A Tab in the Ocean mirrors Nektar's first album, but only to a certain degree. While their sound still basks in lengthy keyboard passages and fantastic lyrics, the psychedelia is traded in for a more directional and established approach, with longer tracks and a tighter progressive structure. There's an obvious cohesiveness between the guitar and keyboard tandem, with an attempt at shaping a concept through the album's five tracks. Both the title track and the 19 minutes of "King of Twilight" are Tab in the Ocean's best examples of Nektar's maturing process, with sleek instrumental runs that taper off into the lyrics as opposed to a more improvised feel that surrounded their last album. A stronger influence can be felt on Roye Albrighton's guitar playing, which is more structural, and Derek Moore's basslines are sturdier and more expressive. Although it's hard to ignore the slight rock feel of the album in parts, the five songs as a whole harbor the band's surreal mien of progressive rock. Even the lyrics sound as if more concern has been given to them, coming off as an equal part of Nektar's music without drifting away into obscurity. Best of all, A Tab in the Ocean completes the task of holding the interest of the fans that enjoyed their debut album.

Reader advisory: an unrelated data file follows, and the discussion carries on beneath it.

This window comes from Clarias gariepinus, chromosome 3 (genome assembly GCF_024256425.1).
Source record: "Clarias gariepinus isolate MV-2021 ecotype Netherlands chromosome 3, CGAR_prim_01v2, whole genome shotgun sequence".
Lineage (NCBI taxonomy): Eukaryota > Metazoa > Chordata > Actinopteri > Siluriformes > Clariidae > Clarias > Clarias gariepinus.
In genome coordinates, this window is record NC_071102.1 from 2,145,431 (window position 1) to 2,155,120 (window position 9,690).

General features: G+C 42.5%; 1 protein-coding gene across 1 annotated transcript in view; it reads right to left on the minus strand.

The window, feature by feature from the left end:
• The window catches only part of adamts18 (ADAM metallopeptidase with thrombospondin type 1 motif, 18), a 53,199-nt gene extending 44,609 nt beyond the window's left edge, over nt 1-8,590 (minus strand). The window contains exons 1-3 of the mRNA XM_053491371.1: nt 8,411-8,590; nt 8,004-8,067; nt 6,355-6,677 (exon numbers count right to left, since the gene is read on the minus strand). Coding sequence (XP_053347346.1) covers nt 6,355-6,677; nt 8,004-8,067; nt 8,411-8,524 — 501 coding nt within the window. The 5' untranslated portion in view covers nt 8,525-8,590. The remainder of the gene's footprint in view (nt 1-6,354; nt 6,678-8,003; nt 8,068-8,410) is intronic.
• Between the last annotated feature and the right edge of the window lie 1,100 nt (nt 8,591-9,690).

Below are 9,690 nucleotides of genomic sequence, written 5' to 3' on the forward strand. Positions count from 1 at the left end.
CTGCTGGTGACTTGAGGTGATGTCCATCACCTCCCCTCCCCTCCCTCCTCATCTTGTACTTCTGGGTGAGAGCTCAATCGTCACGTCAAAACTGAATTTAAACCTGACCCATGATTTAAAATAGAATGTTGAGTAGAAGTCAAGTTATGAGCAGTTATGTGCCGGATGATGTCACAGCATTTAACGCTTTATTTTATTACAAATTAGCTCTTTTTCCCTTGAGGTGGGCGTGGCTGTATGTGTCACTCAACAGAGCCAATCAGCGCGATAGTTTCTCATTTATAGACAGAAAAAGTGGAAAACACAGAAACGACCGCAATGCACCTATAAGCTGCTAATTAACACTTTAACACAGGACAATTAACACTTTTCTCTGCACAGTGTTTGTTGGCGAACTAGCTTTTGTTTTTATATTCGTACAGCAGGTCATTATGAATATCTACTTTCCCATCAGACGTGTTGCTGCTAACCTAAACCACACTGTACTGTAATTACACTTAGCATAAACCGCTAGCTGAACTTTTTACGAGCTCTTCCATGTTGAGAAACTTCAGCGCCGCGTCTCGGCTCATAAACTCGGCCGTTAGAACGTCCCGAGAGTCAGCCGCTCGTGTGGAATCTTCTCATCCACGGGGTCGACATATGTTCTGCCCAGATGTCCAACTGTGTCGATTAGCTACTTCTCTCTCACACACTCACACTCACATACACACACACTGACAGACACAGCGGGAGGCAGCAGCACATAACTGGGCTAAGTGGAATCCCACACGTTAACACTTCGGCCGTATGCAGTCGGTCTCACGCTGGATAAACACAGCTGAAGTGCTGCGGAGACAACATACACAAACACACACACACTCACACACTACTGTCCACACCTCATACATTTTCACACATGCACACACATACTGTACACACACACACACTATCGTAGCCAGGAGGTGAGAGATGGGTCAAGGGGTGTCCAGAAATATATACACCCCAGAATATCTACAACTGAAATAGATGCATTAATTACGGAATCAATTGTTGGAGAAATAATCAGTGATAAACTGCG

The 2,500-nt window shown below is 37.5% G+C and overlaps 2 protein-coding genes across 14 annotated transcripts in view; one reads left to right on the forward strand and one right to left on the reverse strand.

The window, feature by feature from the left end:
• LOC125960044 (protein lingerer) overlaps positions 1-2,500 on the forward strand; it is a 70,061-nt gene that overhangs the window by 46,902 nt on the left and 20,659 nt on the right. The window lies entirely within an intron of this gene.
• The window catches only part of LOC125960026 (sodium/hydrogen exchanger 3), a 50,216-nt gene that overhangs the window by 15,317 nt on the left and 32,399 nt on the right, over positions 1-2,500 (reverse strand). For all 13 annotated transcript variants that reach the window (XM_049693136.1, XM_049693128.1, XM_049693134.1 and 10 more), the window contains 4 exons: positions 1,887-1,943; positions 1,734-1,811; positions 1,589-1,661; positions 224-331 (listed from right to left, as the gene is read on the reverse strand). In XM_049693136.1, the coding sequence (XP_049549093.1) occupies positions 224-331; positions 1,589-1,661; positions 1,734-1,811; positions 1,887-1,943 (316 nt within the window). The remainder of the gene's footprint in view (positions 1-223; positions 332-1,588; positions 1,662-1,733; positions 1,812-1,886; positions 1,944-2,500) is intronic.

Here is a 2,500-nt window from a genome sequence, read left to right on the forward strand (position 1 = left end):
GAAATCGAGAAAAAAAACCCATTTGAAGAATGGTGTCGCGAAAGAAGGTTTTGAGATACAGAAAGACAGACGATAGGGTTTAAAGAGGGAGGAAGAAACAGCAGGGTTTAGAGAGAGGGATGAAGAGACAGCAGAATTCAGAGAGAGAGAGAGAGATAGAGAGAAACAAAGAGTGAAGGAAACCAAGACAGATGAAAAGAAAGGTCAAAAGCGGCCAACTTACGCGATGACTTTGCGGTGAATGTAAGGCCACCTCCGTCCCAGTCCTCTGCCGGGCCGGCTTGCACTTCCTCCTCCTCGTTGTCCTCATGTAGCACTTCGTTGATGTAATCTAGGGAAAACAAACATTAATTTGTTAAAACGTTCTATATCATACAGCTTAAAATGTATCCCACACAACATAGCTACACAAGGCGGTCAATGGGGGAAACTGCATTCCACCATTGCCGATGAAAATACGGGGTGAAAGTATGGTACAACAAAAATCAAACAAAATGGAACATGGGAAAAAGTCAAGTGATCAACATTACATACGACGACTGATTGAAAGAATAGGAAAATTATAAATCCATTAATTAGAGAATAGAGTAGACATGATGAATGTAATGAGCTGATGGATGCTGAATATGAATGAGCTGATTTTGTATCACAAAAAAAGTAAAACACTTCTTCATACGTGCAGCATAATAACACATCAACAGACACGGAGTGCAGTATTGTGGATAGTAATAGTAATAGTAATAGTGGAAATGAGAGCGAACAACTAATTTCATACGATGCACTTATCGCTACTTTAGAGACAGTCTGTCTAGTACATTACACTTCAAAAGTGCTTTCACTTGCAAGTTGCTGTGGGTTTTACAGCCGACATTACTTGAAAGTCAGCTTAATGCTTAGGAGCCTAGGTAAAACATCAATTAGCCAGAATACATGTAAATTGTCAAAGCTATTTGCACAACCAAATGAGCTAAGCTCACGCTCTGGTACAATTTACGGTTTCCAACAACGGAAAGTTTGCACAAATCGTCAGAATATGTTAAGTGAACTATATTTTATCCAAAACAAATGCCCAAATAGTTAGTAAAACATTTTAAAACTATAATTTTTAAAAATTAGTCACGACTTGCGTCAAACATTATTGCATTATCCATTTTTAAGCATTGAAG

1 A Tab in the Ocean 16:51
2 Desolation Valley / Waves 8:12
3 Crying in the Dark 6:28
4 King of Twilight 4:19
Nektar is another unique progressive band which can hardly be compared to any band.
The songs here are varied. Lightly distorted organ is omnipresent. The epic 16 minutes Tab in the ocean is made of aggressive symphonic keyboards and electric guitar full of distortion, near metal sometimes!
Waves has mellow bits with pure electric guitar sounds.
King of twilight has some aggressive guitar parts, and there is a unique repetitive fast single note keyboards pattern a la Genesis' "watcher of the skies". The bass is delightful. The singer's voice is good and even sometimes relax.
Rip from CD 256@ (full artwork included)